April 17, 2019

Are Diamonds Forever?


According to Business Insider, in 2017 South Carolinians spent an average of $8,599 on engagement rings. (https://www.businessinsider.com/engagement-ring-average-cost-by-state-2018-2#6-massachusetts-8426-46) With numbers like that it’s no surprise that when relationships get rocky, who gets to keep the ring is a common controversy. Surprisingly, when the breakup happens is more important than who caused it when deciding who gets to keep the ring.

In South Carolina, an engagement ring is viewed as a conditional gift. As explained in Campbel v. Robinson, 398 S.C. 12, 725 S.E.2d 221 (S.C. App, 2012) “an engagement ring . . . is impliedly conditioned upon the marriage taking place, [and until] the condition underlying the gift is fulfilled, the attempted gift is unenforceable and must be returned to the donor upon the donor’s request.”  Therefore, if the couple breaks up before the marriage, whichever party gave the engagement ring generally has the right to ask for it back regardless of who caused the breakup. Of course, because the couples were never married, if the issue has to be litigated it will be in civil court instead of family court.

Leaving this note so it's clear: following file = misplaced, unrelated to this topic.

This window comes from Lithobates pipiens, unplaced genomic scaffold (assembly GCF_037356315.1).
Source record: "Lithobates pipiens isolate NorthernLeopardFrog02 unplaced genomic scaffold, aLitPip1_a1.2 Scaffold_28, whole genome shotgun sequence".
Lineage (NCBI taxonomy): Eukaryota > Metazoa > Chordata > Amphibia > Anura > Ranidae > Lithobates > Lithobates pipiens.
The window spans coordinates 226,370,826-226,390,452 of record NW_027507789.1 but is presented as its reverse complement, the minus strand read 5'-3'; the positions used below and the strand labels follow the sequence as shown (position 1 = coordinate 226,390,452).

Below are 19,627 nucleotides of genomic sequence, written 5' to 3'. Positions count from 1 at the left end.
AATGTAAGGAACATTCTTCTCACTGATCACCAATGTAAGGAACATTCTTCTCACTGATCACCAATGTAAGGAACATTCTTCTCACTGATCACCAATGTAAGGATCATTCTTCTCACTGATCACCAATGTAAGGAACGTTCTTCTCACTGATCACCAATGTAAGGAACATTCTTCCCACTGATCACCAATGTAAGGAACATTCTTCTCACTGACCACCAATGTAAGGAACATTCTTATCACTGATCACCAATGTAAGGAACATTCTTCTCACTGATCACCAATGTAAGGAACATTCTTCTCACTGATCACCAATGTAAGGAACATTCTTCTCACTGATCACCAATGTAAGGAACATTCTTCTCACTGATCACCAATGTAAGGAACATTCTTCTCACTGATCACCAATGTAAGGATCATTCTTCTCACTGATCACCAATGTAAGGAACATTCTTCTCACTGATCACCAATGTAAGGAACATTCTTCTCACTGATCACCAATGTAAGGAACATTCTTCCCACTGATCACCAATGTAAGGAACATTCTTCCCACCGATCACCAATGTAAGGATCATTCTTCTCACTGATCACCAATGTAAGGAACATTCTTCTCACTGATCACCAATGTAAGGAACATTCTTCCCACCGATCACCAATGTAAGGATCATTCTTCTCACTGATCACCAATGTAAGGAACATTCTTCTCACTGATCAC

On the other hand, if the couple breaks up after they are married it may be a different matter as the condition for the gift was fulfilled when the marriage took place. The South Carolina Court of Appeals held that “[a]n antenuptial gift of an engagement ring is the recipient’s separate property.” Frank v. Frank, 429 S.E.2d 823, 311 S.C. 454 (S.C. App., 1993) In other words, the court determined that the ring was not marital property and therefore not subject to equitable division by the Family Court. This may cause some people to think twice before giving the family heirloom engagement ring away. Although it may be possible to protect an heirloom ring with a prenuptial agreement.

To find out more about prenuptial agreements, call 843-445-9933 to schedule a consult with our family law attorney, Sara Brinson.

Nothing in this article is intended to constitute legal advice or create an attorney – client relationship with the reader.